Investigation into the effect of mixtures comprising related people on non-donor likelihood ratios, and potential practises to mitigate providing misleading opinions

Tim Kalafut, Jo Anne Bright, Duncan Taylor, John Buckleton

Research output: Contribution to journalArticlepeer-review

1 Citation (Scopus)

Abstract

The interpretation of mixtures containing related individuals can be difficult due to allele sharing between the contributors. Challenges include the assignment of the number of contributors (NoC) to the mixture with the under assignment of NoC resulting in false exclusions of true donors. Non-donating relatives of the true contributors to mixtures of close relatives can result in likelihood ratios supporting their adventitious inclusion within the mixture. We examine the effect of non-donor likelihood ratios on mixtures of first order relatives. Mixtures of full siblings and parent-child were created by mixing the DNA from known family members in vitro, or by in silico simulation. Mixtures were interpreted using the probabilistic genotyping software STRmix™ and likelihood ratios were assigned for the true donors and non-donors who were either further relatives of the true donors or unrelated to the true donors. The two donor balanced mixtures deconvoluted straightforwardly when analysed as NoC = 2 giving approximately the experimental design 1:1 ratio. When analysed as NoC = 3 a very large number of non-donor genotypes produced LRs close to 1 including many instances of adventitious support. The in vitro three donor balanced mixtures proved difficult to assign as NoC = 3 by a blind examination of the profile. It is likely that many of these would be misassigned as NoC = 2. The analysis of the in vitro and in silico mixtures assuming NoC = 3 with no use of a conditioning profile or with the use of a conditioning profile but without informed priors on the mixture proportions (Mx priors) was ineffective. If the profile can be assigned as NoC = 3 then assignment of the Mx priors is straightforward. This analysis gave no false exclusions. Adventitious support did happen for relatives with high allele sharing. Adventitious support was not observed for any unrelated non-donors. The analysis of the three-person mixtures as NoC = 2 produced many false exclusions and fewer instances of adventitious support. The three donor unbalanced mixtures could all be assigned as NoC= 3. Analysis without Mx priors produced an alternate genotype explanation.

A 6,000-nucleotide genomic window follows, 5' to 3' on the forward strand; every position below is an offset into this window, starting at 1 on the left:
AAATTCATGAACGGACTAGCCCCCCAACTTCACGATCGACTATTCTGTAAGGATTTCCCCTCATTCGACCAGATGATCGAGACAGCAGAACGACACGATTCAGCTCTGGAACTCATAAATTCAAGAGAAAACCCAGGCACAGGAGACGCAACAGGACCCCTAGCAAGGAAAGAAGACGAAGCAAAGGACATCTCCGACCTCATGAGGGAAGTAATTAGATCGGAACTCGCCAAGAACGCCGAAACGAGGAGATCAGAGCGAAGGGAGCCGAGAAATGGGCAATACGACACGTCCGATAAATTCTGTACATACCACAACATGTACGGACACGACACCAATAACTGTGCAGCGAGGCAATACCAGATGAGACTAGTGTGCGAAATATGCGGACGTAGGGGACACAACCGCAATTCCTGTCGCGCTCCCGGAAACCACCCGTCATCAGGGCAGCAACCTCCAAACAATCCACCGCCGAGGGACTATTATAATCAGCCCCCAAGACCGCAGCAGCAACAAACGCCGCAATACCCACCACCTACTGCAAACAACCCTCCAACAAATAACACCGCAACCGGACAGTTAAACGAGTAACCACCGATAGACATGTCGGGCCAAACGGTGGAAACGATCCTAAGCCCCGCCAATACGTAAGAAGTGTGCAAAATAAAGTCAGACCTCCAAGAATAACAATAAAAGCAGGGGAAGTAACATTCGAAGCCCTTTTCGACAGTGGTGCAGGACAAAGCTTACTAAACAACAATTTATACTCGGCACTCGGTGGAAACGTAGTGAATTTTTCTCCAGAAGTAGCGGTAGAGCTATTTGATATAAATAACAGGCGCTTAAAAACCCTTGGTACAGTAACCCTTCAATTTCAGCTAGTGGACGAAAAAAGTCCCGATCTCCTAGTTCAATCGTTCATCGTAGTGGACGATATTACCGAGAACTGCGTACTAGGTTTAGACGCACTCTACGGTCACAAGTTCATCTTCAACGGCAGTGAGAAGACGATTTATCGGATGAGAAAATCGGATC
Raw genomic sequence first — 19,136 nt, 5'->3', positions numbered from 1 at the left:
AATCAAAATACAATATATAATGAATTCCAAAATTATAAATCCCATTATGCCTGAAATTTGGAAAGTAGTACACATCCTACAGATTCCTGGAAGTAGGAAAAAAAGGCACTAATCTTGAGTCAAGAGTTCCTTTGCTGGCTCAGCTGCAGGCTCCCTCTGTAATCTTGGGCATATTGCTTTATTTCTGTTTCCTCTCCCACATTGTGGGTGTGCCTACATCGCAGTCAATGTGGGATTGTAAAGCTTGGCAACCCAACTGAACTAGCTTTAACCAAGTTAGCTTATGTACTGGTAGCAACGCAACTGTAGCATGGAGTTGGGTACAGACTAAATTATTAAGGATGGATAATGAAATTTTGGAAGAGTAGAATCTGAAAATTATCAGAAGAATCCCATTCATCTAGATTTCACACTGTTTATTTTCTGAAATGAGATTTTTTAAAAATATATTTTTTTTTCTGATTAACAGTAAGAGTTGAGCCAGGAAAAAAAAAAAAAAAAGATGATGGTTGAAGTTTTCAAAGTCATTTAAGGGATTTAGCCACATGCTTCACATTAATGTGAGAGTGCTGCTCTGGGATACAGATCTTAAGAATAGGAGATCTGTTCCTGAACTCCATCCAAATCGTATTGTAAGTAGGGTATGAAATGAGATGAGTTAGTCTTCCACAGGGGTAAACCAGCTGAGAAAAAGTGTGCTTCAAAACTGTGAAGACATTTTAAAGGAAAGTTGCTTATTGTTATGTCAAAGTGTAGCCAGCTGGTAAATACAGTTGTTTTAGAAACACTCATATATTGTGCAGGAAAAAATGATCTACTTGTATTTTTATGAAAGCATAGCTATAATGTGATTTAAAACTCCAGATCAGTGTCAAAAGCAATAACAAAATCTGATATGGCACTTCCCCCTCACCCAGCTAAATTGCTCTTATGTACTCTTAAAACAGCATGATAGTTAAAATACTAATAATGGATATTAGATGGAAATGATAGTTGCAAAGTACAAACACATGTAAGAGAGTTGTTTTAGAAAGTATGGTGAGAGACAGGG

Original languageEnglish
Article number102691
Number of pages11
JournalForensic Science International: Genetics
Volume59
DOIs
Publication statusPublished - Jul 2022

Keywords

  • Forensic DNA analysis
  • Mixtures
  • Probabilistic genotyping
  • Relatives

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